So, I am confident that a combination of decreased fertility rates and our scientific ingenuity can and will prevent the earth from running out of resources to support its multitudes, but how about our own microcosm, the United States of America? I’m afraid that our national population-related problems will be more difficult to solve than those of global resources. The greatest threat for us is not our food supply but our health care system.
U.S. Health Care
There are many problems that will be caused by our expanding and aging population, but none is as severe or as imminent as its effect on our already over-burdened health care system. Of course the sheer numbers are daunting. Both the population and the percentage of people who are older and require more expensive care are growing at alarming rates. We recently have closed a few more gaps in the safety net, which should add about 30 million to the rolls of people with health care coverage. The financial effect of this to the nation has not yet been felt, but most health care economists predict that it will be significant. By 2050, it is estimated that there will be another 117 million people in the country. A larger percentage of these people will be older than age 65, nonworking dependents with more expensive health care needs. At the same time, the number of physicians and nurses as a percentage of the population will shrink.
As a nation, we are the victims of better public sanitation and an effective health care system. People are living longer and it is more expensive to care for them as they age. Not only do they have more health problems, but their chronic illnesses and debilities are more expensive than acute illnesses. The Department of Health and Human Services reports that 90% of health care expenses go to treating chronic conditions and 77% of people over the age of 65 years have two or more chronic conditions.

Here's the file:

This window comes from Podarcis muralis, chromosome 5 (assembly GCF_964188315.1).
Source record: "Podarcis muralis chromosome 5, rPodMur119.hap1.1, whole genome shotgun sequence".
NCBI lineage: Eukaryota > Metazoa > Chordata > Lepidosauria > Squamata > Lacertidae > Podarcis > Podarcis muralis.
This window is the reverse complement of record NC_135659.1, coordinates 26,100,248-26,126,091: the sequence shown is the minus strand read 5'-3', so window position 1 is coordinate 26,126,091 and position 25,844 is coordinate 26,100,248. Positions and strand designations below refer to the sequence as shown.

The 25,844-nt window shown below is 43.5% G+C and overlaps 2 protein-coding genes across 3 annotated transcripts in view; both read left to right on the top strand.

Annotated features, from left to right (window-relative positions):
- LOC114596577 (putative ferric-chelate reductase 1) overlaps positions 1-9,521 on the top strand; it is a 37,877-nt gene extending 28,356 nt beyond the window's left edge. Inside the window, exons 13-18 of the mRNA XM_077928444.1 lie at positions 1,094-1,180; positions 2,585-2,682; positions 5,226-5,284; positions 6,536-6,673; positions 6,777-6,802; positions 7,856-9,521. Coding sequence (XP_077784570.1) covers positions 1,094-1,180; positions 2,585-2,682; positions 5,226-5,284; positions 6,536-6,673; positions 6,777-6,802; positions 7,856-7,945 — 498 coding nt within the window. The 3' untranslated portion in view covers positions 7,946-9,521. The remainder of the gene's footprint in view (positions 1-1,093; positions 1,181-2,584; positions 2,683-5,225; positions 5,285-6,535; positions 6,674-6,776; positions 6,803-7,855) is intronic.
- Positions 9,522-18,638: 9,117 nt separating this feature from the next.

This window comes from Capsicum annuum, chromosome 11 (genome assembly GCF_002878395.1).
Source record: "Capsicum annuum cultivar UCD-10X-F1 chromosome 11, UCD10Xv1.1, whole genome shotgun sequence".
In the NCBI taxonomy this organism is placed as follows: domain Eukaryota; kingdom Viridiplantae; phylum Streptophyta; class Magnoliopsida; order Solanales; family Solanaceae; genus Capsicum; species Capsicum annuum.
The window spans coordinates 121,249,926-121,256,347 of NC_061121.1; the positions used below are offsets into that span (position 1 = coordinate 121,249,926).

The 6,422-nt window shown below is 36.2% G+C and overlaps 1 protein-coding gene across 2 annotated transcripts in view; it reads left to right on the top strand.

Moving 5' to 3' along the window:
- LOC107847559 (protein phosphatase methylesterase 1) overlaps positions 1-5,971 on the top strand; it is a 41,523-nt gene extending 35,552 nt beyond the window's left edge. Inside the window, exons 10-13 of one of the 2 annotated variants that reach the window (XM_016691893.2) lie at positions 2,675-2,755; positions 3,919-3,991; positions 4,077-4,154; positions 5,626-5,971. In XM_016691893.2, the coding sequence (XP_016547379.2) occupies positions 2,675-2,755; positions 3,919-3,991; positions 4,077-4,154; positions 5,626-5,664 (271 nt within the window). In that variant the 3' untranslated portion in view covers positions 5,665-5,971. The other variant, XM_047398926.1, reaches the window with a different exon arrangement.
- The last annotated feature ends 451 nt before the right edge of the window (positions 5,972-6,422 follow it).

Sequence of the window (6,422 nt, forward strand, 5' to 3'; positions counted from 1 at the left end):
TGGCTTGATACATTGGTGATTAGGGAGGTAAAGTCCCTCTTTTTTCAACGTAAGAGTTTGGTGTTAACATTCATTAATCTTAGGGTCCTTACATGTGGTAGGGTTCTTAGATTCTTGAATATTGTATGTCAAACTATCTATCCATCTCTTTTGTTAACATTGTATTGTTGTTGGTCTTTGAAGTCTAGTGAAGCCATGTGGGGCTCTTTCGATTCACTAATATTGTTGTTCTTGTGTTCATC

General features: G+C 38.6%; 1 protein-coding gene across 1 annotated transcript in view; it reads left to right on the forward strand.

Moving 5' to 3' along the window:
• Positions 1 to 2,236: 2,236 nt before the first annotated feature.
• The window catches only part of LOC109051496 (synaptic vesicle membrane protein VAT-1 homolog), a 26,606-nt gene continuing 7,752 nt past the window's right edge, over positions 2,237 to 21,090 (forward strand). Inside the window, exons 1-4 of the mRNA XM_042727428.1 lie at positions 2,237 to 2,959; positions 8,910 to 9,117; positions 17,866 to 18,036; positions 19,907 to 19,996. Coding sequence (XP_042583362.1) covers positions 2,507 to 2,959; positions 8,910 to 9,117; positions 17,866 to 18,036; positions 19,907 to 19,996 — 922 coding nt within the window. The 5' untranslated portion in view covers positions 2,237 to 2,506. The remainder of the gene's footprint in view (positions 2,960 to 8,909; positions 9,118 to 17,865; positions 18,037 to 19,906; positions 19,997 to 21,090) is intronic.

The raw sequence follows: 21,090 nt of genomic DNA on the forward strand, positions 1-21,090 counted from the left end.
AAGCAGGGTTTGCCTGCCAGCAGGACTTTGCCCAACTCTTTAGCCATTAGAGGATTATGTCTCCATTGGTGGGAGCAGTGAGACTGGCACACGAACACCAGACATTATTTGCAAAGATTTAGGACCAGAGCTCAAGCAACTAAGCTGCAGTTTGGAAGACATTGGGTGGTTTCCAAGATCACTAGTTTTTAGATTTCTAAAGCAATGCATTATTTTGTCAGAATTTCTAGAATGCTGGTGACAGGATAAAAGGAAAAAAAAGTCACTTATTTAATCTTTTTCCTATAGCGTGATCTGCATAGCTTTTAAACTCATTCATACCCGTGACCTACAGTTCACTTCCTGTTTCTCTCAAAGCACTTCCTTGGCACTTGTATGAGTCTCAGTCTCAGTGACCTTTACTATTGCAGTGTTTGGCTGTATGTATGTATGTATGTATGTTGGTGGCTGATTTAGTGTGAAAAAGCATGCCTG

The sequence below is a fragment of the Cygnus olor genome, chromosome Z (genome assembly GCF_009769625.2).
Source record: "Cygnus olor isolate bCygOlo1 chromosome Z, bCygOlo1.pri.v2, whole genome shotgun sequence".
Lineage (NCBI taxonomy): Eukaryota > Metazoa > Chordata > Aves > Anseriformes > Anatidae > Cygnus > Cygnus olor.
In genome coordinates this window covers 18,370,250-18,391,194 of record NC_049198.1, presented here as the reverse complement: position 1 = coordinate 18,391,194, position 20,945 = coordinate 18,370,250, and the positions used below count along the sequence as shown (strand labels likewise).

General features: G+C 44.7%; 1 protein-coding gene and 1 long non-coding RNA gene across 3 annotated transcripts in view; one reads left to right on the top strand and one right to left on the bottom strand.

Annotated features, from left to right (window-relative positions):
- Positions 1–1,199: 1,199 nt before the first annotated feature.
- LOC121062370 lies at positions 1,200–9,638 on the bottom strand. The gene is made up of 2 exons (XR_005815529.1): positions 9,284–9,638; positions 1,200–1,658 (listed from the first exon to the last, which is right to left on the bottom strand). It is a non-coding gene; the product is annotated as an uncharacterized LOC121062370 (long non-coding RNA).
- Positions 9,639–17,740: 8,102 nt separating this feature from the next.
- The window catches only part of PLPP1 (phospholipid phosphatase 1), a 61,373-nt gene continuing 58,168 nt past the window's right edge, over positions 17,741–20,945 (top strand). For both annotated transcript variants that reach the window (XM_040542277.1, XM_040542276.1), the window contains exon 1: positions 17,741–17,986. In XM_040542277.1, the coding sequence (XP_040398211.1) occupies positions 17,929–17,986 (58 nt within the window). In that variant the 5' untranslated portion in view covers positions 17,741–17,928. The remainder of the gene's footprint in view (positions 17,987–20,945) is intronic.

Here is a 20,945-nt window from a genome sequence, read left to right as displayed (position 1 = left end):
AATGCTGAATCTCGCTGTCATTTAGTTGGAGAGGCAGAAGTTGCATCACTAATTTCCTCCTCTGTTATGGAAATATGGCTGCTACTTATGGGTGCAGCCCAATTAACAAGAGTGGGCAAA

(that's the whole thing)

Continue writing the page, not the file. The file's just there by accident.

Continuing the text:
The notion that keeping people healthy will save money is an attractive theory, but unfortunately it is incorrect. It has been shown that healthy people who live longer will spend more money for health care over their lifetimes than unhealthy people. Several studies, including one by Boston College’s Center for Retirement Research, have calculated individual health care spending over a lifetime and have concluded that healthier people should save more for future health-related expenses. Someone who has an unhealthy lifestyle might die of complications of obesity, hypertension or diabetes in his or her 60s, whereas a healthy person is more likely to survive into his or her 90s and require years of care at the end of life to manage dementia, arthritis, fractured hips, pneumonia and other medical consequences of aging.
Does this mean we should not promote healthy lifestyles? Absolutely not. As a profession, we should promote practices that lead to longer lives but we should realize that we are proposing the more expensive alternative and healthy living is not going to solve our financial problems.